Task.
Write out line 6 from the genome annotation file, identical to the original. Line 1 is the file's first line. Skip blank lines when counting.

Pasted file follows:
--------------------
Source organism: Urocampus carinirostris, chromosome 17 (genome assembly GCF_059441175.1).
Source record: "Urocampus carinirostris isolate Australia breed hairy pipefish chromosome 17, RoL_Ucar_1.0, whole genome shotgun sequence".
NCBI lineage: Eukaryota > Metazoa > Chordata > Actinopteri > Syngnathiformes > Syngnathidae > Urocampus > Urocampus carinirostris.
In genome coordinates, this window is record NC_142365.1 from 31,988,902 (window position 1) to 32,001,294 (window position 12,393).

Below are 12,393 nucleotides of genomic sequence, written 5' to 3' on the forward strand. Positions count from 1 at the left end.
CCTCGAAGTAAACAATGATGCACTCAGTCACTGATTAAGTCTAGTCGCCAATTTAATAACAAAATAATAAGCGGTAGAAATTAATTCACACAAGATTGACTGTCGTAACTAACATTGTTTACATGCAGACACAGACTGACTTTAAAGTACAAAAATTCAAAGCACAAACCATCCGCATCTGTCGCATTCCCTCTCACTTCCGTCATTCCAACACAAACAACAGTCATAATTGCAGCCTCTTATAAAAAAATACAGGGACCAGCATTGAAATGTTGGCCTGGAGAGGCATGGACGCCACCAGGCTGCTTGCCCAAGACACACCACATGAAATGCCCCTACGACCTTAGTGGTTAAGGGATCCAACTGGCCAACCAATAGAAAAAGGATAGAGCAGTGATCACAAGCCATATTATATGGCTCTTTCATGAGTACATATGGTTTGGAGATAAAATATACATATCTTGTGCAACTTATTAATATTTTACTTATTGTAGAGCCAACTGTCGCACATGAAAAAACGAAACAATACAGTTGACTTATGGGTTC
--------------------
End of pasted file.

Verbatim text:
CCTCGAAGTAAACAATGATGCACTCAGTCACTGATTAAGTCTAGTCGCCAATTTAATAACAAAATAATAAGCGGTAGAAATTAATTCACACAAGATTGACTGTCGTAACTAACATTGTTTACATGCAGACACAGACTGACTTTAAAGTACAAAAATTCAAAGCACAAACCATCCGCATCTGTCGCATTCCCTCTCACTTCCGTCATTCCAACACAAACAACAGTCATAATTGCAGCCTCTTATAAAAAAATACAGGGACCAGCATTGAAATGTTGGCCTGGAGAGGCATGGACGCCACCAGGCTGCTTGCCCAAGACACACCACATGAAATGCCCCTACGACCTTAGTGGTTAAGGGATCCAACTGGCCAACCAATAGAAAAAGGATAGAGCAGTGATCACAAGCCATATTATATGGCTCTTTCATGAGTACATATGGTTTGGAGATAAAATATACATATCTTGTGCAACTTATTAATATTTTACTTATTGTAGAGCCAACTGTCGCACATGAAAAAACGAAACAATACAGTTGACTTATGGGTTC